20 Jobs That Have Become Dominated by Women
5. Graders and sorters, agricultural products
> 16 yr. change in share of women: 12.0 ppt.
> 2016 female workers: 21,342 (65.0% of total)
> 2000 female workers: 6,240 (53.0% of total)
> Median earnings: $21,235
The number of graders and sorters of agricultural products in the United States nearly tripled between 2000 and 2017. Women accounted for the overwhelming majority of the increase, climbing from 6,240 workers in 2000 to 21,342 in 2016.
Most jobs on this list are higher paying than average, but graders and sorters of agricultural products is not one of them. The median income among all workers in the occupation is just $21,235, less than half the median annual wage across all occupations. While wages are low for graders and sorters of agricultural products, they are relatively equal along gender lines. The median income for females in the occupation is 90.6% of the median income among males. Across all occupations, women earn just 80.2% of what men in the same jobs earn.
4. Public relations and fundraising managers
> 16 yr. change in share of women: 12.6 ppt.
> 2016 female workers: 34,416 (67.3% of total)
> 2000 female workers: 29,480 (54.7% of total)
> Median earnings: $77,835
In 2000, about 55% of all public relations and fundraising managers were women. Today, over two-thirds are. Over the last 17 years, the number of women working in the field increased by about 5,000, while the number of men dropped by about 8,000.
PR and fundraising managers is one of the highest paying jobs on this list with one of the smallest gender pay gaps. The median income among workers in the profession is $77,835 a year, well above the $45,860 median income across all occupations. Additionally, women earn about 90% of what the typical male in the occupation earns, considerably better from the 80% gender pay gap across all jobs nationwide.
> 16 yr. change in share of women: 15.5 ppt.
> 2016 female workers: 117,126 (54.6% of total)
> 2000 female workers: 57,610 (39.1% of total)
> Median earnings: $120,878
Since 2000, the number of women working as pharmacists roughly doubled from 57,610 to 117,126. Less than two decades ago, fewer than 40% of pharmacists were women. As of 2016, over half of all pharmacists in the United States were female.
The typical pharmacist earns about $121,000 annually, more than double the $46,000 median annual wage across all occupations. Not only are pharmacists highly compensated, but also the occupation’s gender wage gap is nearly non-existent. Female pharmacists earn about 97% of what their male counterparts take home, up from 89% in 2000, and far more than the 80% gender wage gap across all occupations.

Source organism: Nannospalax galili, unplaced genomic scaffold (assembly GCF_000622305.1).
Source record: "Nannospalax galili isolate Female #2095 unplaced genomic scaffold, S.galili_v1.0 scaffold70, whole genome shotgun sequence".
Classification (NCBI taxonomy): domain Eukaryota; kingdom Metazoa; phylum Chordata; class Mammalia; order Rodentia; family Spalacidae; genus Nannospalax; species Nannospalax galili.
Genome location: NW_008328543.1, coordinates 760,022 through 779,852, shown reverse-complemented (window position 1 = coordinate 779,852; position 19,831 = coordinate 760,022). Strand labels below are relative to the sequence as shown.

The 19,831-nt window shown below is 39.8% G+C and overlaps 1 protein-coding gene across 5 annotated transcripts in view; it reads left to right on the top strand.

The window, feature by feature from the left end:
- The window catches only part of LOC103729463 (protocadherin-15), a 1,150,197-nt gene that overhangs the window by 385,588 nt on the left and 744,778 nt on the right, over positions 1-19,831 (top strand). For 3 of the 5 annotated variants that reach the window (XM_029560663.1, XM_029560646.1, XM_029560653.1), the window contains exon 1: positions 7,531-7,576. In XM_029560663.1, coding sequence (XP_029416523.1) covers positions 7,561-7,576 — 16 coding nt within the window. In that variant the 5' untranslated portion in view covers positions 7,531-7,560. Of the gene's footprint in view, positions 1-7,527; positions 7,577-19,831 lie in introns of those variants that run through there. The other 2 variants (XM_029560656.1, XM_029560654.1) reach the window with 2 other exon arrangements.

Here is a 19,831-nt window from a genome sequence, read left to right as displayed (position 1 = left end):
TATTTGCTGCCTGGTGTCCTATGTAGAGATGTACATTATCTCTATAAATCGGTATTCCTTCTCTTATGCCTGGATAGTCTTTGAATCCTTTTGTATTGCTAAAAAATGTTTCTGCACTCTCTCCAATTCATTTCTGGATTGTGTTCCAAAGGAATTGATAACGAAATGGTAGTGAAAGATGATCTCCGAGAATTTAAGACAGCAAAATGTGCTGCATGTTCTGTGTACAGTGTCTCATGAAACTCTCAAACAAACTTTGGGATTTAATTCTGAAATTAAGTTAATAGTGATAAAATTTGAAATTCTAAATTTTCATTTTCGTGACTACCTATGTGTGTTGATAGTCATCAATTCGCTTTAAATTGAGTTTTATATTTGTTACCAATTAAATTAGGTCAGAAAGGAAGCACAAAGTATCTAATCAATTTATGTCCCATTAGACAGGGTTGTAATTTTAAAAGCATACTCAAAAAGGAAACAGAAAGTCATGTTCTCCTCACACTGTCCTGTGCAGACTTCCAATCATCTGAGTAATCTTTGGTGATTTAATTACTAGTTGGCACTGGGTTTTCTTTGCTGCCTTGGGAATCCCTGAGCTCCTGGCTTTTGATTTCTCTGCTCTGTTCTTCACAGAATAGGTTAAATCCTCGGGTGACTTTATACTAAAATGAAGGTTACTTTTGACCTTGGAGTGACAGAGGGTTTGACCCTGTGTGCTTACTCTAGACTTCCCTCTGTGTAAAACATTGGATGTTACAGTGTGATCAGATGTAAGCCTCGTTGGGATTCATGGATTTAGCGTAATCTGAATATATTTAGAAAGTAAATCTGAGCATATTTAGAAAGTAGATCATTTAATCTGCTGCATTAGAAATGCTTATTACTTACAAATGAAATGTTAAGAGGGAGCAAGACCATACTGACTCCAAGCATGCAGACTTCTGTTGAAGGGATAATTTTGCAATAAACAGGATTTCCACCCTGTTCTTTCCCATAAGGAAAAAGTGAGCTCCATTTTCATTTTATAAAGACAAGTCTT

2. Natural sciences managers
> 16 yr. change in share of women: 22.5 ppt.
> 2016 female workers: 9,452 (52.8% of total)
> 2000 female workers: 4,990 (30.3% of total)
> Median earnings: $92,161
The natural science management occupation is one that involves planning and directing the work of scientists in any number of fields, including life science, physical science, math, and statistics. Within the last two decades, fewer than one in three natural science managers were female. Today, over half are. The change was due to both a declining number of men in the field and an increasing number of women. Between 2000 and 2017, the number of men working as natural science managers fell from 11,500 to 8,464. Meanwhile, the number of women in the occupation nearly doubled from 4,990 to 9,452 over the same period.
> 16 yr. change in share of women: 25.1 ppt.
> 2016 female workers: 38,885 (59.1% of total)
> 2000 female workers: 15,140 (34.0% of total)
> Median earnings: $90,063
No job has become dominated by women faster than veterinarians. The number of women employed as veterinarians has more than doubled since 2000, resulting in a 25 percentage point increase in the share of female vets. Not all jobs on this list pay well. But with educational requirements as or more rigorous as physicians for humans, the median earnings for veterinarians of $90,063 is one of the highest in the nation. The rising share of female animal doctors mirrors the longstanding trend of women entering science and engineering occupations at higher rates.